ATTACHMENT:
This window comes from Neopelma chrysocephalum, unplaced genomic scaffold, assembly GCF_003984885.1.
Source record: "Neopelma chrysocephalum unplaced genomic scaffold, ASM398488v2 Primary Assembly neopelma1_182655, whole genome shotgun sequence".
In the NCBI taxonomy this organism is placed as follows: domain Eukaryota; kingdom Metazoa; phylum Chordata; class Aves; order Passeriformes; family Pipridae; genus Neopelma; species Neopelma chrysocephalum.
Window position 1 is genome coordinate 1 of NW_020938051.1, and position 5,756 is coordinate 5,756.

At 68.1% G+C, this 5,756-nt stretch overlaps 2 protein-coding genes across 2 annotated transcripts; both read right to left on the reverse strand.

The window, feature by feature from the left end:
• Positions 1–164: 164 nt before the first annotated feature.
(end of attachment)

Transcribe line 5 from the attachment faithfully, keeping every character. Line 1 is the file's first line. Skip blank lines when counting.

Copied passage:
At 68.1% G+C, this 5,756-nt stretch overlaps 2 protein-coding genes across 2 annotated transcripts; both read right to left on the reverse strand.